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Ways to Engage With African American History All Year Around

African American History Month was established in 1976, and it was meant to help folks learn about the contributions of African Americans to the world. For years, African American history was relegated to the month of February and elective classes.

While African American History Month is still a great way to honor the contribution of African Americans, we must also recognize that there is no reason to relegate that history to one month because African American history is American history.

As you are speaking with your child this month about African American History, remind them that they can read books, listen to music, enjoy paintings, watch movies and learn the history of Blacks Americans any time of the year. Not only can they; they should.

Below is a list of resources for students of all ages that you and your child can enjoy throughout the year.

Ages 4-7

Change Sings by Amanda Gorman and Loren Long (2021)

You may remember Amanda Gorman from President Biden's Inauguration. She wrote and read a poem that had the country filled with hope and pride.

In this picture book, you will meet a young girl who goes on a musical journey where she meets a host of characters and teaches them about the power they have to make changes.

You Can Do It by Tony Dungy

Yes, that Tony Dungy of the NFL. This is a story about Dungy’s little brother who is living in a family where it seems everyone knows what their “thing” is. The little brother, Linden, is on a journey to find out what his talent is.

Becoming by Michelle Obama- adapted for young readers

How fun would this be as a mother-daughter read? Mom can read the adult version; the daughter will read the adapted version. Imagine the discussions that will emerge and the closeness that would result. In this book, Michelle Obama discusses her humble beginnings, her family and education and the value that hard work had in her life.

Brown Girl Dreaming by Jaqueline Woodson (2014)

Written by an award-winning author, Brown Girl Dreaming is Woodson’s own story of what it was like growing up in the 1960s-70s.

Ages 8-13

Little Leaders: Bold Women in Black History by Vashti Harrison

Short biographies of amazing Black women in all areas: music, science, theater and more.

It Doesn’t Take A Genius by Olugbemisola Rhuday-Perkovich

A hilarious and moving coming-of-age tale that explores the intersection between self and community and the complexity of Black identity as a boy wonders: if he's not who he's always thought he was, who exactly can he be?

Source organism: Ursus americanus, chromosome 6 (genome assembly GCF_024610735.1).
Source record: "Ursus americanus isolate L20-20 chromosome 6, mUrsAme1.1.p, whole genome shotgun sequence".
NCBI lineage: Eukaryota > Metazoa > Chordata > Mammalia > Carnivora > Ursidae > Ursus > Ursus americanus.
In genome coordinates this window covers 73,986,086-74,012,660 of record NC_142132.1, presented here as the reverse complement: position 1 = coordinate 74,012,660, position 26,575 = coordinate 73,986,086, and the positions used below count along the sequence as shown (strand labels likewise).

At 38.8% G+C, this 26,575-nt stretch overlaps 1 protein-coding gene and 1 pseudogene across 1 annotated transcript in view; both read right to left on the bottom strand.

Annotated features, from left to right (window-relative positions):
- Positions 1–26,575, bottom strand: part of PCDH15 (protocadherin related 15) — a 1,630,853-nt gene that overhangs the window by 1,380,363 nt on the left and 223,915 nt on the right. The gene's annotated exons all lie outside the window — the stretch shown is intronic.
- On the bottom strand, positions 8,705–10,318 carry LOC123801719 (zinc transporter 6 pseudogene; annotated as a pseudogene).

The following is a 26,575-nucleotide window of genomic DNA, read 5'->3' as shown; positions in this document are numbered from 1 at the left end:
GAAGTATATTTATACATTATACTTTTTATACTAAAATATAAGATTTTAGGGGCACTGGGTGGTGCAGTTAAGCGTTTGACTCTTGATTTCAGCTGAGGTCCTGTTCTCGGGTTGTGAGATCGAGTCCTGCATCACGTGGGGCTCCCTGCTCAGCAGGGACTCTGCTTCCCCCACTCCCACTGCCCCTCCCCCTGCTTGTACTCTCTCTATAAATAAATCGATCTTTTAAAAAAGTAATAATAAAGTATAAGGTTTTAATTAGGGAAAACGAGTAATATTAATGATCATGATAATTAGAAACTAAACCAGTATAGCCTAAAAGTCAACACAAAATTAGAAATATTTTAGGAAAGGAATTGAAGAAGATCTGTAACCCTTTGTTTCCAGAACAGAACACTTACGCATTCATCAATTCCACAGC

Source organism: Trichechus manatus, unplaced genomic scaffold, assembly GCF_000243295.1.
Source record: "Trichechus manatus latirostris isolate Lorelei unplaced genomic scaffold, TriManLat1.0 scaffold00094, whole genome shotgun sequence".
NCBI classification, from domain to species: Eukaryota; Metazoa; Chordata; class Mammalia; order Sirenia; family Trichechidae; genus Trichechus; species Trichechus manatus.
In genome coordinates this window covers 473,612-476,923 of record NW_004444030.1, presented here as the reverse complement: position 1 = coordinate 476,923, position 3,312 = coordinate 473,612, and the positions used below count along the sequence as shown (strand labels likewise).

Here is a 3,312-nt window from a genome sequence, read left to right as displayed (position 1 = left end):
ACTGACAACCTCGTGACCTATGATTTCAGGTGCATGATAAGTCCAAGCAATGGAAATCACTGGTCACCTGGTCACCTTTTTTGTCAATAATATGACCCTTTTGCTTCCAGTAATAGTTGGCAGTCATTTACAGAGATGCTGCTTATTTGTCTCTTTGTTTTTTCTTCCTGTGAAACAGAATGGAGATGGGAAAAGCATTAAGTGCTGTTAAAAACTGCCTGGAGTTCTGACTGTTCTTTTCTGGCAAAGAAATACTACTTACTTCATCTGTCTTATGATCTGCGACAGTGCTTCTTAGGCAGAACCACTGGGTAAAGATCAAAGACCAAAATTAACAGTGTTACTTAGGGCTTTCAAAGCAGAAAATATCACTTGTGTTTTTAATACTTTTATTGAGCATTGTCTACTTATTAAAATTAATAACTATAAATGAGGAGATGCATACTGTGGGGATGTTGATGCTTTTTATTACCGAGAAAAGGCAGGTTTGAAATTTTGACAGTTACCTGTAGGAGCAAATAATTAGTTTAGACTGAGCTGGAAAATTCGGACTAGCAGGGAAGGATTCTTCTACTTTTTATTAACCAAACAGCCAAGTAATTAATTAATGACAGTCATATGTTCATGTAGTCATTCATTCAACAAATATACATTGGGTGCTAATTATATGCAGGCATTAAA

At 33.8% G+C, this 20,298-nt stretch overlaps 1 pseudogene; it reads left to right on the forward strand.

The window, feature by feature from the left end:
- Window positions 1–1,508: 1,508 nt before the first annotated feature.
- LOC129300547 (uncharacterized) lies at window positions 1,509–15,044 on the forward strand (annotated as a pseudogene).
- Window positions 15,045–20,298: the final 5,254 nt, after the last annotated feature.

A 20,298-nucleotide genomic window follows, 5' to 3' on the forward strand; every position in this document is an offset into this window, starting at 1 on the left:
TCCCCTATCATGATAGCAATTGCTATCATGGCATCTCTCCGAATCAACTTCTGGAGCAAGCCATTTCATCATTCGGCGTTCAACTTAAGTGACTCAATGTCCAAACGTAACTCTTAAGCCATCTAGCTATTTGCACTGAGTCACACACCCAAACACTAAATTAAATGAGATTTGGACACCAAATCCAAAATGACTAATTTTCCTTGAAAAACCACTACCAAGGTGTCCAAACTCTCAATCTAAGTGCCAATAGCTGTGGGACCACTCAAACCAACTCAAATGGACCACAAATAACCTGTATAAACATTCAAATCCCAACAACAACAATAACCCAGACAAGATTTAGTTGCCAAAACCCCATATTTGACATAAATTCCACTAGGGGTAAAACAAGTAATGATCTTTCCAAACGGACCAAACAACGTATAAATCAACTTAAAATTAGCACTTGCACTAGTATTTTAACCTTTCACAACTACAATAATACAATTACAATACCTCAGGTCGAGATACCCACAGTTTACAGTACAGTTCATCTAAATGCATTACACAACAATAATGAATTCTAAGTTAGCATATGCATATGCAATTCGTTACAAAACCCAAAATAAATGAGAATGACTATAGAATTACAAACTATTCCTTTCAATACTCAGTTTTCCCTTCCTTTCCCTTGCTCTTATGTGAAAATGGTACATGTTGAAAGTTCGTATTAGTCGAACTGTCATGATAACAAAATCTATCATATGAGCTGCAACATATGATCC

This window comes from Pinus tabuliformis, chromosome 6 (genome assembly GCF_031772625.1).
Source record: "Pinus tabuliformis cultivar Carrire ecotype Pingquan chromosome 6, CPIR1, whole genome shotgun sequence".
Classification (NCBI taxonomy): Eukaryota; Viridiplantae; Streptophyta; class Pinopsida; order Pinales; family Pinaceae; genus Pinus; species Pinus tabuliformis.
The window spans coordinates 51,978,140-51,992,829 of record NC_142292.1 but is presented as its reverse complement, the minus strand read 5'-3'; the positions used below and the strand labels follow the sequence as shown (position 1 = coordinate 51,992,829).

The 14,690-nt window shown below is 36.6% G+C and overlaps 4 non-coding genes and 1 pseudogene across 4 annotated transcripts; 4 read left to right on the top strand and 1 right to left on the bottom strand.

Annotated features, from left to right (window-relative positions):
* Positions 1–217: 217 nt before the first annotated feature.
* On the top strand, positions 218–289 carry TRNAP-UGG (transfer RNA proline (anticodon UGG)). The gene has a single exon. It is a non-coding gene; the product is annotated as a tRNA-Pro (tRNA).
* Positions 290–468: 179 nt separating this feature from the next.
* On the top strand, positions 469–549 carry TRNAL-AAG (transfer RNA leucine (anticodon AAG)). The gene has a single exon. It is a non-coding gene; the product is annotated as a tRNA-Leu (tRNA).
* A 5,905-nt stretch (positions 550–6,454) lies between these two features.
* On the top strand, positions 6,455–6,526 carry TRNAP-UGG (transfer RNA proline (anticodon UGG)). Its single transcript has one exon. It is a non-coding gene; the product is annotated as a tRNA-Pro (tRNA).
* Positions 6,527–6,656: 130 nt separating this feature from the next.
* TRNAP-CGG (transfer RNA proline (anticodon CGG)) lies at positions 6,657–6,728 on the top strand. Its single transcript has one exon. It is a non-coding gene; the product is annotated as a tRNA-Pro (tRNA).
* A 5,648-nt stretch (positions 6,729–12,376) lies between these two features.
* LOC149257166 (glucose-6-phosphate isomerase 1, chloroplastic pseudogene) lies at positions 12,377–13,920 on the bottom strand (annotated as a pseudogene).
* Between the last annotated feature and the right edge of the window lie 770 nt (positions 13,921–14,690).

New Kid by Jerry Craft

This is a graphic novel about a young boy who goes to an elite art school. It is funny and relatable. Everyone, especially middle school students, can relate to trying to fit in.

Epoca: The Tree of Ecrof by Ivy Clair and Kobe Bryant

Set in an alternate classical world dominated by sports and a magical power called grana, Epoca: The Tree of Ecrof is the story of two children: the lowly born Rovi and the crown princess Pretia who uncover and battle terrible evil and discover their inner strength along the way.

If your family has a movie night, maybe you want to try some of these

A Ballerina’s Tale (best for kids over age 7)

While some kids aspire to become doctors or scientists, others are more creatively included and want to pursue a career in sports. If that’s the case with your kid(s), then this uplifting documentary will be a smart choice. A Ballerina’s Tale is the true story told and featured by the real-life African American legend, the ballerina Misty Copeland.

Akeelah and the Bee (best for kids over age 7)

Akeelah, an 11-year-old girl living in South Los Angeles, discovers she has a talent for spelling, which she hopes will take her to the National Spelling Bee. Despite her mother's objections, Akeelah doesn't give up on her goal. She finds help in the form of a mysterious teacher, and along with overwhelming support from her community, Akeelah might just have what it takes to make her dream come true.

Hidden Figures (best for kids over 10)

Hidden Figures is a 2016 American biographical drama film directed by Theodore Melfi, based on the non-fiction book by Margot Lee Shetterly. The story of a team of female African-American mathematicians who served a vital role in NASA during the early years of the U.S. space program

Harriet (best for kids over 12)

Harriet is a 2019 American biographical film directed by Kasi Lemmons, based on the life of abolitionist Harriet Tubman. Harriet Tubman escapes slavery and leads hundreds of enslaved people to freedom on the Underground Railroad

Self Made (best for high school-aged kids)

Another promising release last year was the inspiring story about the first female, African American, a self-made millionaire. This movie follows the story of Madam C.J. Walker who built a haircare empire in the late 1800s.

Self Made is a drama series that parents love for its inspirational messages and positive role models.

These books and movies can be spread throughout the year as a way to help our kids and ourselves understand that Black American stories are American stories.

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